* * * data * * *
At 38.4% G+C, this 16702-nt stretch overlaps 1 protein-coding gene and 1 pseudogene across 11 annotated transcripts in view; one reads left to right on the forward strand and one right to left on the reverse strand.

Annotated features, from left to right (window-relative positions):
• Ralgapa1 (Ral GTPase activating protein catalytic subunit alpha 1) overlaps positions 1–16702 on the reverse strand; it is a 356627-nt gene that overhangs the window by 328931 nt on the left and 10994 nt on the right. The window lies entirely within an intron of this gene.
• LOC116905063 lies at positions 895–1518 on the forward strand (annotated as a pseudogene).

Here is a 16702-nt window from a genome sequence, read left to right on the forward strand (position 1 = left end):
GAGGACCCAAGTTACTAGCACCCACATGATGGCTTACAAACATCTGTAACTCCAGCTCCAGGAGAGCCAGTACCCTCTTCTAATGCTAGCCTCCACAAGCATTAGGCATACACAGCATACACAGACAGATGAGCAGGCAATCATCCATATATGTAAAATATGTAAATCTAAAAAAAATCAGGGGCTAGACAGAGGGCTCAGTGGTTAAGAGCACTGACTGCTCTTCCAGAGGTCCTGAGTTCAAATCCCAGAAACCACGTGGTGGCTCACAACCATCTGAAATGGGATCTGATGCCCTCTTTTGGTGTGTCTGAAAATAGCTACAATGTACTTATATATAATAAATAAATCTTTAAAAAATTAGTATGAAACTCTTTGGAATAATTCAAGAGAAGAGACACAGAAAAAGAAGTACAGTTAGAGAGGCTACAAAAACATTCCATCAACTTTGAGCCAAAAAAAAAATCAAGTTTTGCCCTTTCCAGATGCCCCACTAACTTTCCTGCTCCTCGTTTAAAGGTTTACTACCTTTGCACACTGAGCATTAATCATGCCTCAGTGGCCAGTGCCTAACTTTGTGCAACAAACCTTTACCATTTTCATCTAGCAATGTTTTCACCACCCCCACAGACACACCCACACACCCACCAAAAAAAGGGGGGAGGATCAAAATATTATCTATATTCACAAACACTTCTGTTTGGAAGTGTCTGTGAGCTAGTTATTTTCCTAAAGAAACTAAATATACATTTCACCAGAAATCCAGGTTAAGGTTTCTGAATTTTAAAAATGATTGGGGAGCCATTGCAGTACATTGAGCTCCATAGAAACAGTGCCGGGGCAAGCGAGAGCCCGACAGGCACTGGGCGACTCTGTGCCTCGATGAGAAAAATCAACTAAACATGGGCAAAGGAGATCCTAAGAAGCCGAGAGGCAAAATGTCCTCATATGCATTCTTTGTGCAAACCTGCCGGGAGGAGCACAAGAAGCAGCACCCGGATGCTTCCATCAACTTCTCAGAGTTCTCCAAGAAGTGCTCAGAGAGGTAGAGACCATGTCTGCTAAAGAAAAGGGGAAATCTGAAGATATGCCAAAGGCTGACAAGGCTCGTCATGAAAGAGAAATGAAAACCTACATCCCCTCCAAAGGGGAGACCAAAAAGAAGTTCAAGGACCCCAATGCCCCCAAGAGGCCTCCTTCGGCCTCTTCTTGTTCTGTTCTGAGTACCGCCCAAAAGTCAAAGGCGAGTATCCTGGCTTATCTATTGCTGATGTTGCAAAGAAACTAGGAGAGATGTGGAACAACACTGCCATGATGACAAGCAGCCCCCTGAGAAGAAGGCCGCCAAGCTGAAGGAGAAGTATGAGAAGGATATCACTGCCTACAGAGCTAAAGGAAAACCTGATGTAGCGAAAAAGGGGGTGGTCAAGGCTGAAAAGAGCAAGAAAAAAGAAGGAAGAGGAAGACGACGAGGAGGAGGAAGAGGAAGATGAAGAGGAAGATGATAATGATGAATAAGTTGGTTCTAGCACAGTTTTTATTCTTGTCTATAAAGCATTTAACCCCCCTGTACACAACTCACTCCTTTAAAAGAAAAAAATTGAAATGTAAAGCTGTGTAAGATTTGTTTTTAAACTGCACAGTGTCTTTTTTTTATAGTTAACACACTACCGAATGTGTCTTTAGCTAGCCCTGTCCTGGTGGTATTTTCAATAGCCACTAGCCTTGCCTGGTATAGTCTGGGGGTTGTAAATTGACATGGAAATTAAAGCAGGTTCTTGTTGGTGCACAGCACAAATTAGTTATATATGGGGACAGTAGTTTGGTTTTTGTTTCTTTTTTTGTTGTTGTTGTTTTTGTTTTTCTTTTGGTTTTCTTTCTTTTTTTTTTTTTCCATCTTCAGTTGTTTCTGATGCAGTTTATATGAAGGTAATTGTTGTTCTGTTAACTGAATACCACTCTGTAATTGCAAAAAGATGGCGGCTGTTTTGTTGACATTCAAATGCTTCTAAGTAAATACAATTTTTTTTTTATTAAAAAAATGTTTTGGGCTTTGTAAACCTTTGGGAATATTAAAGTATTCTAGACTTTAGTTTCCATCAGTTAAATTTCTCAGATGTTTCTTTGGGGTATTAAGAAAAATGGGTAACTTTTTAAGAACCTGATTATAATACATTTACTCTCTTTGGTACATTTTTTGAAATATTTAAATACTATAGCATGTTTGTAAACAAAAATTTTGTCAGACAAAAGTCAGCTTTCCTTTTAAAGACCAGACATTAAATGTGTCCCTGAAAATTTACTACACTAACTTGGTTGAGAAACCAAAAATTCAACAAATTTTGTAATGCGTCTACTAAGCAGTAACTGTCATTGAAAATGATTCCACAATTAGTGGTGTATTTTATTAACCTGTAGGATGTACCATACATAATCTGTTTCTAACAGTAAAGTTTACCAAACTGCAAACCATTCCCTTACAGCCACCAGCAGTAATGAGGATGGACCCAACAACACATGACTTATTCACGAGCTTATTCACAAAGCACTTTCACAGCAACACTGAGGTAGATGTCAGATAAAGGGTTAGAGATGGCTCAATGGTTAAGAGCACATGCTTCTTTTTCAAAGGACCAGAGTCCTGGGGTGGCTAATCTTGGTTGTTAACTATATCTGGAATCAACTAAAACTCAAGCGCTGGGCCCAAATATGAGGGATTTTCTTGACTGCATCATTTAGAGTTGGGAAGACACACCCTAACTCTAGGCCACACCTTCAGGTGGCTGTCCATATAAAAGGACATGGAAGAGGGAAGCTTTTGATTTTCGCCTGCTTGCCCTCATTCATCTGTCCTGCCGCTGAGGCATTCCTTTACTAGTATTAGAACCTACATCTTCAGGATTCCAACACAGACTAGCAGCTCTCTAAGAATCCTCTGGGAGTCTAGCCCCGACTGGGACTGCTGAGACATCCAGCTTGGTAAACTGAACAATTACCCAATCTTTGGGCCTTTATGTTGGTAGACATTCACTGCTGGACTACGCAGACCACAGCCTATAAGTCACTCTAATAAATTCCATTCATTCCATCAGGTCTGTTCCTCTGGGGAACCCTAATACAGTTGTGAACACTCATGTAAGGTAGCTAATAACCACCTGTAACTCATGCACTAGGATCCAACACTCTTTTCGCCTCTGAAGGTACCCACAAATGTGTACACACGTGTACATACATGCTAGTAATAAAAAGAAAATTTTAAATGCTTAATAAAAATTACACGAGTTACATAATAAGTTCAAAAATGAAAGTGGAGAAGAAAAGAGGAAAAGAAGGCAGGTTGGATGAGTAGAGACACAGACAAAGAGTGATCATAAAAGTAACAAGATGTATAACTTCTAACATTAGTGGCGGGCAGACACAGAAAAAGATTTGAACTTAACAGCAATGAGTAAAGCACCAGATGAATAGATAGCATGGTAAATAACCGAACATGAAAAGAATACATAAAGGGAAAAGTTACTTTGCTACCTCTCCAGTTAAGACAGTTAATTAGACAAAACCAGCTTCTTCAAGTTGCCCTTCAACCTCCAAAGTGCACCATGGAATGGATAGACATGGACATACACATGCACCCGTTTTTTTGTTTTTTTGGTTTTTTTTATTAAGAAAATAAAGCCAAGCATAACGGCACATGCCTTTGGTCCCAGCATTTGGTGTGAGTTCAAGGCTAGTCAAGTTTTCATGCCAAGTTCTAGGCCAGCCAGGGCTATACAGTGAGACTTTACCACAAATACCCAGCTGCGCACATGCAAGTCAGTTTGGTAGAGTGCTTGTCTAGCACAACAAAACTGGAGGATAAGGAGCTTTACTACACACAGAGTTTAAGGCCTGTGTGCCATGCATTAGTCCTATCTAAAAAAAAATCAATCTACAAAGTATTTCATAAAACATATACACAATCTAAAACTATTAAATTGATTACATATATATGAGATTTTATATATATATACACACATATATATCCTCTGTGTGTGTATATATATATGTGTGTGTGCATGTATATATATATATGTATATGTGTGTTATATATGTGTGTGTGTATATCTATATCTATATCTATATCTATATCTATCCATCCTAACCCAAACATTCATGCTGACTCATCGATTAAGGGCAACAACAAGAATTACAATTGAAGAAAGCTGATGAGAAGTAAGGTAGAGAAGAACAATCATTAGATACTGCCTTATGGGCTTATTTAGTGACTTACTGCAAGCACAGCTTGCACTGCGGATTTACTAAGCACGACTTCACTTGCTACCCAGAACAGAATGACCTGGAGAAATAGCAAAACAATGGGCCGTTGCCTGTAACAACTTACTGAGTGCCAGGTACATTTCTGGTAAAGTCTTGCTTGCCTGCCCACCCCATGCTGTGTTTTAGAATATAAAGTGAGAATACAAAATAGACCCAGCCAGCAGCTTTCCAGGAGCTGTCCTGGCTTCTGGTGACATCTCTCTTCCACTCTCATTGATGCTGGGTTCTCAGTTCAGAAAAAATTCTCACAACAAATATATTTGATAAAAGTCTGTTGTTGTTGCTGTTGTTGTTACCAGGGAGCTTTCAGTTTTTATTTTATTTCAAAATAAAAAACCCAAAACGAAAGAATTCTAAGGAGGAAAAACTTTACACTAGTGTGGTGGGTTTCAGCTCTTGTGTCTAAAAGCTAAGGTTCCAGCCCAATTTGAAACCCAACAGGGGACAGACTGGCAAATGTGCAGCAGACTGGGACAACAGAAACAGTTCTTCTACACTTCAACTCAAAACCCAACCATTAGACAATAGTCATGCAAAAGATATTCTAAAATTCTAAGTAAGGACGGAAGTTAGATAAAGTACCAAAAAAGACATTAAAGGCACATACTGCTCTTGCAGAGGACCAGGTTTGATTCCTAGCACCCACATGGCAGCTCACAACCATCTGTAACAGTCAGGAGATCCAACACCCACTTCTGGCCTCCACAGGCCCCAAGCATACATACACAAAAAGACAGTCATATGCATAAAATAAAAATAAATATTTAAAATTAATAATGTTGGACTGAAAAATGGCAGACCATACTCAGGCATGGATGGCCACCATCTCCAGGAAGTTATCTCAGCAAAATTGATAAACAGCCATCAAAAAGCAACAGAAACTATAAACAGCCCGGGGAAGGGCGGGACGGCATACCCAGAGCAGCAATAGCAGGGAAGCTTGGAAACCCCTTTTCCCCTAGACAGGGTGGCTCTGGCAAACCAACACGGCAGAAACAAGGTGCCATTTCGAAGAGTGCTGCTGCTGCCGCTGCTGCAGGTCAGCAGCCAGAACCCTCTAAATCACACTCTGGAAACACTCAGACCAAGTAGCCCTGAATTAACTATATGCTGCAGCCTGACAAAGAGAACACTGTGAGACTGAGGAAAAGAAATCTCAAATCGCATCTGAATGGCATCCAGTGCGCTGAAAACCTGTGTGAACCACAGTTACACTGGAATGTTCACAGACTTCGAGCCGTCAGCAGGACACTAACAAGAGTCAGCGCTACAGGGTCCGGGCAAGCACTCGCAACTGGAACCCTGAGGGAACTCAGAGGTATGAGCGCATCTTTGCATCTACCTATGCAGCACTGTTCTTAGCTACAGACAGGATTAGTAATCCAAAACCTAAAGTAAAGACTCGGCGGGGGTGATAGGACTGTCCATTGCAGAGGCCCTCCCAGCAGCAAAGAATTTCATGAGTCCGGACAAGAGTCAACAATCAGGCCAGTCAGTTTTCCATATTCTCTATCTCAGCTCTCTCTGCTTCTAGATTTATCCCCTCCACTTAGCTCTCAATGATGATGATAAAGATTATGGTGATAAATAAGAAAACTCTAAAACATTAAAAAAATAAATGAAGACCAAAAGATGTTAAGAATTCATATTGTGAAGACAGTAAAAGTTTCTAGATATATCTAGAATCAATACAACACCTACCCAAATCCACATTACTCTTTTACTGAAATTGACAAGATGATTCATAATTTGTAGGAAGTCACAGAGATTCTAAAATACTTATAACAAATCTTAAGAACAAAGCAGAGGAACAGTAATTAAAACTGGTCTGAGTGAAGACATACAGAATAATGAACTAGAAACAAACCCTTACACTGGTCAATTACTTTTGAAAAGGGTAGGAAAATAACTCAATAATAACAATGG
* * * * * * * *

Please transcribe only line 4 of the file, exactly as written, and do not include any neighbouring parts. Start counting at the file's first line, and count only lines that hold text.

• LOC116905063 lies at positions 895–1518 on the forward strand (annotated as a pseudogene).